Jim pointed out to me yesterday that I neglected to mention Sloan among the bands that represent Canada to me. This is borderline inexcusable, as Sloan is my favourite Canadian band ever. I recently ripped all seven of their albums so I could put them on my iPod and I can't stop listening to One Chord To Another, Twice Removed, and Navy Blues. I decided to look on YouTube for some videos.

I wasn't disappointed. Take a look at this:

What a great song that was. I remember seeing it all the time on MuchMusic. It feels like it was yesterday.

Well, it wasn't.

It was ten years ago.


Current Music: Sloan - The Lines You Amend

Monday, April 10, 2006

Random quotes from my past, provided without context #36


-- Jim Dinning

Current Music: Barenaked Ladies - Shoebox

Haven't you always wanted a monkey?

I have a theory that if you reside in Canada for one calendar year, odds are better than 80% that you will hear "If I Had $1000000" by the Barenaked Ladies at least once. Even if you only casually channel surf past MuchMusic or MuchMoreMusic, you might still hear part of it. Failing that, it may well appear on at least one commercial for a non-profit organization on CTV or Global. Then there's specials on Bravo!, various specials on Showcase and the Comedy Network, &c. Suppose you don't even have a TV. There's still parties, outdoor carnivals and fairs, and of course radio. Now, I've only lived in and around the Lower Mainland so I can't really attest to other areas, but I imagine that you'd be just as likely to hear them in the Prairies, and even more likely to hear them out East. Maybe not in the Territories, though.


I don't know how popular the earlier Barenaked Ladies stuff is in the US (that is, everything before that live version of "Brian Wilson"), but I assume not at all. I've always been amused that Americans really started to latch onto them only when they were well past their prime. Remember "Enid"? Remember "Jane"? "Be My Yoko Ono"? If I'm correct, the Canadians are thinking Of course! while the Americans are thinking Wha? I liked "One Week".

Hearing this stuff again really stirs some memories. About a year and a half ago I had, for the first time in my life, a real, strong urge to listen to the Tragically Hip. I realized that it had been three months since hearing any Hip, and that is probably the longest I'd ever gone in my life without hearing "50 Mission Cap". The stuff had really wormed its way into my brain; it apparently is deeply entwined in my upbringing. It's the same with this early Barenaked Ladies stuff. These songs, along with all sorts of other weird and wonderful (?) gems by Glass Tiger, I Mother Earth, Ashley MacIsaac, the list goes on, represent something very peculiarly Canadian. A lot of it, I would think, would never fly on American radio.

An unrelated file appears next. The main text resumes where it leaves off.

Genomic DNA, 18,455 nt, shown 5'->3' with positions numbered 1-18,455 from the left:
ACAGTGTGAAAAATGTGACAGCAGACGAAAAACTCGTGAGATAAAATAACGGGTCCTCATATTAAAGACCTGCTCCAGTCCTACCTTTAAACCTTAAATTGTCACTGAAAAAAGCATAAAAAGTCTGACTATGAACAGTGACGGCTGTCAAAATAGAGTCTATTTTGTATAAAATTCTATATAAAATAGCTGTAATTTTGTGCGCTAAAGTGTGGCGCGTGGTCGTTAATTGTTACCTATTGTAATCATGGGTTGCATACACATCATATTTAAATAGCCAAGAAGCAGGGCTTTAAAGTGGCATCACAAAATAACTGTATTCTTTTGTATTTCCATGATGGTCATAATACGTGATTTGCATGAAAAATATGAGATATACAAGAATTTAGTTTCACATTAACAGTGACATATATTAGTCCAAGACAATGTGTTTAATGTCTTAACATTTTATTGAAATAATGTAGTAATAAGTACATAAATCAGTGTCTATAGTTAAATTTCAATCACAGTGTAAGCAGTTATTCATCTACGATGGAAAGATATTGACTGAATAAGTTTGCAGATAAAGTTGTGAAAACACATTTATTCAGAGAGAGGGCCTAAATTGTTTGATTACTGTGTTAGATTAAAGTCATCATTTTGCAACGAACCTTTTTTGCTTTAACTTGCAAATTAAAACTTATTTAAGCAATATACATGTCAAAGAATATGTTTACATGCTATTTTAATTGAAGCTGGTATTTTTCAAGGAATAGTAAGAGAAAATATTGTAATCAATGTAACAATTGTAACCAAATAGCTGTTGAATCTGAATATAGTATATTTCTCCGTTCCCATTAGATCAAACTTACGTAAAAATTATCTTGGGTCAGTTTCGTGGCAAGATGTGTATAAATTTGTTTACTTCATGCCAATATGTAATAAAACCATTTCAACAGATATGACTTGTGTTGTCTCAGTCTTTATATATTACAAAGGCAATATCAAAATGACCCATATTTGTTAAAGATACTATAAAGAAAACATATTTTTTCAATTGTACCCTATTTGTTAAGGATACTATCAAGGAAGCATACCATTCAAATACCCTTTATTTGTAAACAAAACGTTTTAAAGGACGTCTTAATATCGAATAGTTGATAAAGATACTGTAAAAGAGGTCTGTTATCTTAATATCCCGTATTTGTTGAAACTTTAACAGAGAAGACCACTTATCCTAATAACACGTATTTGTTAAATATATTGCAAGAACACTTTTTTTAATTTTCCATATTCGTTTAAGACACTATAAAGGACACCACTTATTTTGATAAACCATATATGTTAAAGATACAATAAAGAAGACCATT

And that's a damn shame.

Current Music: BNL - If I Had $1000000

Thursday, April 06, 2006

Perhaps I should just accept my stupidy

They say absence makes the heart grow fonder. Unfortunately it also seems to make the brain grow duller. Yesterday I was trying to put together a combinatorial formula for the Fed Ex of Funk and I fucked it up. Today I spent about two hours trying to figure out a "really easy" exercise, then cursing my professor for labelling it as such, then kicking myself when I finally got it. (It really was easy.) I think Spring Break has made me stupid.

Or maybe it's just that I'm getting dumber as I age. When I was younger I was such a promising mathematician. Now, I might be if I could remember half the stuff I learned two years ago. This feeling drives me to think that I should instead spend my time sharpening other skills, like songwriting, guitar playing, internet humour-ing, and cooking. I've gotten in touch with my old English teacher and it's reminded me what it was like to not be known solely as a math/CS/stats student. It was so much more fun being known as "the guitar guy". If I'm just getting book-stupider as I get into my mid-20s, why not give up in the brain game and join a band?

Then again, I met an undergrad at the bus stop yesterday who was sharpening ninja stars that his roommate had sent back from Japan. (Damn, Americans take that whole right to bear arms shit seriously.) He said, "We're just looking to have some fun with them, you know." And then I think, "Wow, I would never do that." And then I remember, "Yeah, I probably would have at his age." Maybe I'm not getting stupider.

And so I guess I'll go to class tomorrow.

Current Music: Eisley - Plenty of Paper

Tuesday, April 04, 2006

One of these days I'll remember what it means

Reading Dr. McNinja a few days ago, I encountered my old foe Deus ex machina. No matter how many times I look it up, I never remember what it means.

Fortunately, in today's day and age, I can always just Wikipedia anything I don't understand. Quoth the article:

In modern terms the Deus ex machina has also come to describe a person or thing that suddenly arrives and solves a seemingly insoluble difficulty. While in storytelling this might seem unfulfilling, in real life this type of figure might be welcome and heroic.

You don't say.

So if a couple of years ago I said, "Man, I wish I knew what 'Deus ex machina' meant, but am nowhere near anyone literate," and then Wikipedia became popular, I guess that would have been a Deus ex machina. And now my world is a little richer.

Current Music: XTC - Go 2
Current seemingly insoluble difficulty: Gosh, I sure am hungry right now.
Current really seemingly insoluble difficulty: World hunger

Saturday, April 01, 2006

LUGsWang: The Unpleasant Obligation to Blog

Yammer yammer Dunning yammer yammer Math Club yammer yammer Get Flash Player yammer yammer thanks Graham